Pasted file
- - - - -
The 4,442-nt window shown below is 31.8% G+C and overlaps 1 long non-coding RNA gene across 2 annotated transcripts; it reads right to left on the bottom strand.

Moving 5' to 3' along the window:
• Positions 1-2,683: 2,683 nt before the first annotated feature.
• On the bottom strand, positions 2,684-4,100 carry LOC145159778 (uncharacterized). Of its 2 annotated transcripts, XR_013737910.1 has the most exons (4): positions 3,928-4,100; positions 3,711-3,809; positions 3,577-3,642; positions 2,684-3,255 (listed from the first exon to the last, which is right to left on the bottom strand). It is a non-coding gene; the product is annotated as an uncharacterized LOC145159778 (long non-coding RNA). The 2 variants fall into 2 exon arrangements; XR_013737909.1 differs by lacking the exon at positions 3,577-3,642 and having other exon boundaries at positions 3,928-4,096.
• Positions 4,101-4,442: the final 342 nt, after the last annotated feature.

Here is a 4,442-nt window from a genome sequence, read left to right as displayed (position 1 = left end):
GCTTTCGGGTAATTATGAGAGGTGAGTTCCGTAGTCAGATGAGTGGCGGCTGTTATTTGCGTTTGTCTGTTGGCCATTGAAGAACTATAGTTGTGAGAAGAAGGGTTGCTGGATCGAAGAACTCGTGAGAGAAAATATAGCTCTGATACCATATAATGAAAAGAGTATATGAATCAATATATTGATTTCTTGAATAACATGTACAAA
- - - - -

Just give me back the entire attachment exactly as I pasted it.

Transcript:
The 4,442-nt window shown below is 31.8% G+C and overlaps 1 long non-coding RNA gene across 2 annotated transcripts; it reads right to left on the bottom strand.

Moving 5' to 3' along the window:
• Positions 1-2,683: 2,683 nt before the first annotated feature.
• On the bottom strand, positions 2,684-4,100 carry LOC145159778 (uncharacterized). Of its 2 annotated transcripts, XR_013737910.1 has the most exons (4): positions 3,928-4,100; positions 3,711-3,809; positions 3,577-3,642; positions 2,684-3,255 (listed from the first exon to the last, which is right to left on the bottom strand). It is a non-coding gene; the product is annotated as an uncharacterized LOC145159778 (long non-coding RNA). The 2 variants fall into 2 exon arrangements; XR_013737909.1 differs by lacking the exon at positions 3,577-3,642 and having other exon boundaries at positions 3,928-4,096.
• Positions 4,101-4,442: the final 342 nt, after the last annotated feature.

Here is a 4,442-nt window from a genome sequence, read left to right as displayed (position 1 = left end):
GCTTTCGGGTAATTATGAGAGGTGAGTTCCGTAGTCAGATGAGTGGCGGCTGTTATTTGCGTTTGTCTGTTGGCCATTGAAGAACTATAGTTGTGAGAAGAAGGGTTGCTGGATCGAAGAACTCGTGAGAGAAAATATAGCTCTGATACCATATAATGAAAAGAGTATATGAATCAATATATTGATTTCTTGAATAACATGTACAAA